Here’s what the goal setup screen now looks like to set up an event-based goal:

Events as goals

The Google Analytics Blog has a pretty good run-down of the options for setting up an event-based goal.

What doesn’t it do?

This is great, because it gives us a lot more flexibility with events than we once had, and makes moot some of those trade-offs between events and virtual pageviews I discussed above. However, there are still some limitations; primary this one: with event-based goals, there are no funnels. There’s just the goal. So unlike page/URL-based goals, I can’t specify some ordered steps that visitors go through to get to the final goal.

In my opinion, the ideal way this would work is for Google Analytics to allow us to mix events and pages in a funnel and goal setup. Suppose I have a funnel that looks like this:

  1. User loads the white paper download page (Pageview: /downloads)
  2. User selects a download and loads a request form (Pageview: /downloads?file=1234)
  3. User fills out some contact information and submits in an AJAX form (Event: category/request, action/submit, label/1234)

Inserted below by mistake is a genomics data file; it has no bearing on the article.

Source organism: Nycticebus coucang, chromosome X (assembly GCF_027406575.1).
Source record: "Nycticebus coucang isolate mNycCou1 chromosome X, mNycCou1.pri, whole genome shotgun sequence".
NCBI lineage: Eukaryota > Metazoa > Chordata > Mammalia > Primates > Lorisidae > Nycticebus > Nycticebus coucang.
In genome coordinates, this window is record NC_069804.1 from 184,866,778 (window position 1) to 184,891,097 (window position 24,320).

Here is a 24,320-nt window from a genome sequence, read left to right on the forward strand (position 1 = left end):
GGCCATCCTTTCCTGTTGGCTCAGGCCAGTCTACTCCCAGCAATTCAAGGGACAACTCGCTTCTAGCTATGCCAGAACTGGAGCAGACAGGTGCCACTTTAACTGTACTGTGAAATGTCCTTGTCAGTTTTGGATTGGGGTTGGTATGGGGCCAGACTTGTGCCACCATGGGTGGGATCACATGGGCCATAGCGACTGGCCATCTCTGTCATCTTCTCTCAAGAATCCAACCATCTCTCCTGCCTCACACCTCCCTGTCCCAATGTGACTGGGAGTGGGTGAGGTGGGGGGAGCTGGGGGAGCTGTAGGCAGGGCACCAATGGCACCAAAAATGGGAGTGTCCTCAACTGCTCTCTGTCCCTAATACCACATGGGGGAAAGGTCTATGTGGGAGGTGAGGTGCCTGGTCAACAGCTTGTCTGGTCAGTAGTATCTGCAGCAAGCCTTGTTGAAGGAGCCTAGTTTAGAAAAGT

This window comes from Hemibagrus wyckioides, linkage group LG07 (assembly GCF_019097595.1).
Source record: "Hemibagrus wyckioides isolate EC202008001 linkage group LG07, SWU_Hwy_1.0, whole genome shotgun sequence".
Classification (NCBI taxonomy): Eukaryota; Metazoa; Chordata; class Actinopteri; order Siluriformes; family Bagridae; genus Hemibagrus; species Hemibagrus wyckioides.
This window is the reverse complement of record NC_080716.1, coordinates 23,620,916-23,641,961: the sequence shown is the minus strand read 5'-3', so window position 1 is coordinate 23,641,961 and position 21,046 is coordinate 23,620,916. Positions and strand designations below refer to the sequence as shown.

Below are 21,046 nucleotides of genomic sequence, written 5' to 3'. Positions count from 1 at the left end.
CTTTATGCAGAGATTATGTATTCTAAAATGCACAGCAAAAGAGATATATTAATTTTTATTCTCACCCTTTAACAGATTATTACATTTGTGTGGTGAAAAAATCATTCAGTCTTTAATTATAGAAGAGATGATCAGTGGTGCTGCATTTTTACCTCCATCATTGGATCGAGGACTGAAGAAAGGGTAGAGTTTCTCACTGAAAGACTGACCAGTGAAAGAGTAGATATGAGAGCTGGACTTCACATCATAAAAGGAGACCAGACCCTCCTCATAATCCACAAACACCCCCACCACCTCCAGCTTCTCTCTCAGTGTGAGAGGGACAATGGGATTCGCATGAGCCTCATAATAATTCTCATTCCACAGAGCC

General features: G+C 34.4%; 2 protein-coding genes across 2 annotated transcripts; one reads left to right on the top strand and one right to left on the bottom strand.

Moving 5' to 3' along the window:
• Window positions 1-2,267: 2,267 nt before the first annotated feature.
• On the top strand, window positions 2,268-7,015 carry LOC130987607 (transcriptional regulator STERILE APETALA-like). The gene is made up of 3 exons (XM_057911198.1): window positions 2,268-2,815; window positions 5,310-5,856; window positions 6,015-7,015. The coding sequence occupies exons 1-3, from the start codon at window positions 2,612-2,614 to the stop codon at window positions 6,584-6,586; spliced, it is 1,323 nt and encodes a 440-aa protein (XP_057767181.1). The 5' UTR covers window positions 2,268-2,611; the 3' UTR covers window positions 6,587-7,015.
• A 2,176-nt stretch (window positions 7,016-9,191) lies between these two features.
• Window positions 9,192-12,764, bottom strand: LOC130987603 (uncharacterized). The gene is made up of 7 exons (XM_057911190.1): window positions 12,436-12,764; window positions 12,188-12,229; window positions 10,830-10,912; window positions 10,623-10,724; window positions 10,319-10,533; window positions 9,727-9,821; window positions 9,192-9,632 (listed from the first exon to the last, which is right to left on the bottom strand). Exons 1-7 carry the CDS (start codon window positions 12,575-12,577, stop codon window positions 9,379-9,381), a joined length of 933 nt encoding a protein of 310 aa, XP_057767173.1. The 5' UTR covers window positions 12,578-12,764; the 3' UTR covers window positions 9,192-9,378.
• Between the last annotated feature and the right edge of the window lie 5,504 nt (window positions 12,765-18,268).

4. User gets a link to the PDF download and clicks it (Event: category/download, action/click, label/1234)

Notice I have a mix of URLs and events in this sequence. Ideally, I’d love to set up a funnel that lets me do this, and specify any combination of pageview or events in the steps of my funnel. You can’t do this (yet, at least).

Jonathan Weber is our Data Evangelist, focusing on bringing the strategic value of data analysis to our customers. He spreads the principles of analytics through our training seminars and even wrote a book on Google Analytics & Tag Manager. Before he caught the analytics bug, he worked in information architecture. Away from the computer, you can find him as a flower farmer and plant geek.

  • A very good explanation. I have been using events as goals, but I can’t put the process into words better than what you have done here. Great article Jonathan!

  • Antti Nylund

    I hope they would introduce a viable and easy solution to multichannel funnels. I have ran into several funnels that have those pesky options like login for existing users etc. which brake otherwise so nice funnels today.

  • You can use Event Tracking in Google Analytics to track visitor actions that don’t correspond directly to pageviews.